Now he has to do a punch biopsy. Surprise is the tactic here. I probably shouldn’t tell you how painful that procedure is in case you ever have to have one yourself. If I had known in advance I would have fled the scene and taken my tumour with me.

Then we all crowd around on the chairs in the little consulting room and Mr Hadjiminas asks me if I have any questions. I can’t think of a single one. Nurse Vicky hands me a bunch of leaflets. I feel sympathy for the medical professionals. Although they must break the bad news to patients on a regular basis, somehow I doubt that it ever gets any easier. Not if they are human, which these two definitely appear to be. In my experience, when people give one leaflets it’s because they too are at a loss for words.

Fortunately, Nick knows no such reticence. He has gone into a sort of verbal panic, firing off questions in a scattergun kind of a way. “Will she have to have a mastectomy?” No, it will be a lumpectomy. “Will she have to have radiotherapy” Yes. “What about chemotherapy” No, they didn’t find cancer in the lymph node. “What about diet?”...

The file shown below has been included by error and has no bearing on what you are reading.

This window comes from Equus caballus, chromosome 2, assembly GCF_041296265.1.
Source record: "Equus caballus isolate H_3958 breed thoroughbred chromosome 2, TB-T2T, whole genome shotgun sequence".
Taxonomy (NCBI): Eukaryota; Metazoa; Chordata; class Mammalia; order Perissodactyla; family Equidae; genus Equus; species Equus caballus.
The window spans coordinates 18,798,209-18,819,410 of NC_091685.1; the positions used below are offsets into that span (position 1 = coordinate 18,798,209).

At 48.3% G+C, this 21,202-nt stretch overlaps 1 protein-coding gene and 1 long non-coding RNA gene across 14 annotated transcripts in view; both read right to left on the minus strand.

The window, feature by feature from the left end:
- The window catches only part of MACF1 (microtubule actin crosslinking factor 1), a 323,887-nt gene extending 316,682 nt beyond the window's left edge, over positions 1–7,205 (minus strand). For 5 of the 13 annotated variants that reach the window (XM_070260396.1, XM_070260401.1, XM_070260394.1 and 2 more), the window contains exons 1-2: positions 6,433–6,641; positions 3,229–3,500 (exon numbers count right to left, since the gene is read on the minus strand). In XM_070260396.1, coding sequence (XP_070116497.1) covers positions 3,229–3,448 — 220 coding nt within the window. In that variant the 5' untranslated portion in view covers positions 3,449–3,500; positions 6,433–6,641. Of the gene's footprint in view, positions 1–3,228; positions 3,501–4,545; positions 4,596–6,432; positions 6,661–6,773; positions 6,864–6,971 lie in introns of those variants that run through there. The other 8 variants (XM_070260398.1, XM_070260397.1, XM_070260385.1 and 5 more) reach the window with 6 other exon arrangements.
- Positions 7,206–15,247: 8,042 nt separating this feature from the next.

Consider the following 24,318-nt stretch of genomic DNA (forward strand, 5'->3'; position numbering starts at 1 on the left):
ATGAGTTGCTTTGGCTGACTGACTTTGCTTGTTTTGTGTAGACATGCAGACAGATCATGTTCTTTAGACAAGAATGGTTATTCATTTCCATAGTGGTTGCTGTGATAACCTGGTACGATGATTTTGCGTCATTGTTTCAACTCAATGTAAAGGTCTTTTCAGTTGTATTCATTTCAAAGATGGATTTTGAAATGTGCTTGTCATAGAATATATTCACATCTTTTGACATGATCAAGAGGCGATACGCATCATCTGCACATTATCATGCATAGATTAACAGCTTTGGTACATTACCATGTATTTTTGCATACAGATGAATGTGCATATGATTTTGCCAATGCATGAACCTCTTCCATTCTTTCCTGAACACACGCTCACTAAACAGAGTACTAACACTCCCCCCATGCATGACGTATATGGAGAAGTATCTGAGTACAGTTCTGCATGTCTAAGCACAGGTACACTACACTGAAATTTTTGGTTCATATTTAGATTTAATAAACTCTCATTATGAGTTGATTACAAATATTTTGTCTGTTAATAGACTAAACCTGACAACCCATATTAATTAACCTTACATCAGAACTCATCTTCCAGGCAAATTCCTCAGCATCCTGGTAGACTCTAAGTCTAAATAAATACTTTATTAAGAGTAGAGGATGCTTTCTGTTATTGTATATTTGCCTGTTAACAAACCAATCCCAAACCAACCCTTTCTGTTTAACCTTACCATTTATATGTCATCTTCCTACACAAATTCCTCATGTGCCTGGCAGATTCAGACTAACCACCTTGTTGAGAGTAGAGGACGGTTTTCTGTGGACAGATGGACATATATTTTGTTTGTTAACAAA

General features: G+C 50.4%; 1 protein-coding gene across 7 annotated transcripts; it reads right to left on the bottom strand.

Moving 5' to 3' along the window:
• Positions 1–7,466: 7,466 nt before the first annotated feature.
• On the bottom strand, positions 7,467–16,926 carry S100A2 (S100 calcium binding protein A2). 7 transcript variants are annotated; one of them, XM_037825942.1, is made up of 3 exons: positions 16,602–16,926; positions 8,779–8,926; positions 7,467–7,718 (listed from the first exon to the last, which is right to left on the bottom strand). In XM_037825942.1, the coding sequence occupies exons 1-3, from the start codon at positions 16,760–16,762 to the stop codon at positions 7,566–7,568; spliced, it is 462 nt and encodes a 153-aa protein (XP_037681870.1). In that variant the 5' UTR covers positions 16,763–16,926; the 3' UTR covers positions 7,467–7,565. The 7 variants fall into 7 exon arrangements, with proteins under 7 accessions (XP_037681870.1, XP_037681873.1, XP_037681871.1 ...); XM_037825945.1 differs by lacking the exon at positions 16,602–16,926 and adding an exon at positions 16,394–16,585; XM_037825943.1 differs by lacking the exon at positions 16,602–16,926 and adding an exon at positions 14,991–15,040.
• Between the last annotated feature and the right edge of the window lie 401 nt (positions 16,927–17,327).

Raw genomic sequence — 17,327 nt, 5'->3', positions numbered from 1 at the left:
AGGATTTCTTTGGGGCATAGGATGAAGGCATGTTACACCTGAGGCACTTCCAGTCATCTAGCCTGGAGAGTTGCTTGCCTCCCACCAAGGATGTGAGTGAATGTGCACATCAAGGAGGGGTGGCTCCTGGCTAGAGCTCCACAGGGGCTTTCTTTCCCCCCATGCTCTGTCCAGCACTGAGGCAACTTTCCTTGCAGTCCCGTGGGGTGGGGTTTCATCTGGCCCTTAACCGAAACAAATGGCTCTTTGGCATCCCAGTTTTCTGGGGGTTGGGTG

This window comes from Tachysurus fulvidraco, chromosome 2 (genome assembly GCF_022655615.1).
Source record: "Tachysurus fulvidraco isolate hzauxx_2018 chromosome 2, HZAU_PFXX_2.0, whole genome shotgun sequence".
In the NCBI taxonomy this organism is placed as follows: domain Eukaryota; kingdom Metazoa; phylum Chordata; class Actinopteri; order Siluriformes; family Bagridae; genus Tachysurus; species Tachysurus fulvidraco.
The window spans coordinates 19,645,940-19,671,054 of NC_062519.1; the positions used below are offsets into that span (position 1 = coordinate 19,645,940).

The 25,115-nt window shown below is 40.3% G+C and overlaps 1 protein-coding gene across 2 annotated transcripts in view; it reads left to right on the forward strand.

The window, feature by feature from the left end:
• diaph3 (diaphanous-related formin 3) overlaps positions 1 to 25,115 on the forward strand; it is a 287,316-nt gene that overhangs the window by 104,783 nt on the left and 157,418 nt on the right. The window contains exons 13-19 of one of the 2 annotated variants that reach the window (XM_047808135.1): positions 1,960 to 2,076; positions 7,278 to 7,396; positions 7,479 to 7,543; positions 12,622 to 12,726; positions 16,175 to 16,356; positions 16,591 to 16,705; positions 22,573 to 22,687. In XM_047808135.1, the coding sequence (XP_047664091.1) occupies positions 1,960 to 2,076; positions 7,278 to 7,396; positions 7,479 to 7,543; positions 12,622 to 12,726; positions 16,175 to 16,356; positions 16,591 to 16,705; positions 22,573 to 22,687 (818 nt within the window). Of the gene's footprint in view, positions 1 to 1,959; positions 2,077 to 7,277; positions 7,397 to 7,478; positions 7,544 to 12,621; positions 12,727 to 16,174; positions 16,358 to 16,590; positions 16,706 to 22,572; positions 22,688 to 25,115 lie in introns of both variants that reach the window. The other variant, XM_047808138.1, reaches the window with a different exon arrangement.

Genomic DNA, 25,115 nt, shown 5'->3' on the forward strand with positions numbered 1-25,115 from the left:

I hope that Nick will be able to cope with the reality of what is ahead. Although I’m grateful to Nick for doing all the talking, I put my hand on his knee to quiet him. We all look at one other in silence. Then Nick pipes up with a final question. “She will be ok won’t she?” “Oh yes, she’ll be ok” replies Mr Hadjiminas, as if he’d only just thought of it.

Who On Earth is She Talking To?

I had an appointment at St Mary’s hospital this morning for an ultrasound scan. Nothing unusual about that. I’m always popping into St Mary’s or Charing Cross or Hammersmith hospital or the Cromwell for a scan or x-ray or something. Broken fingernail? Quick! MRI needed!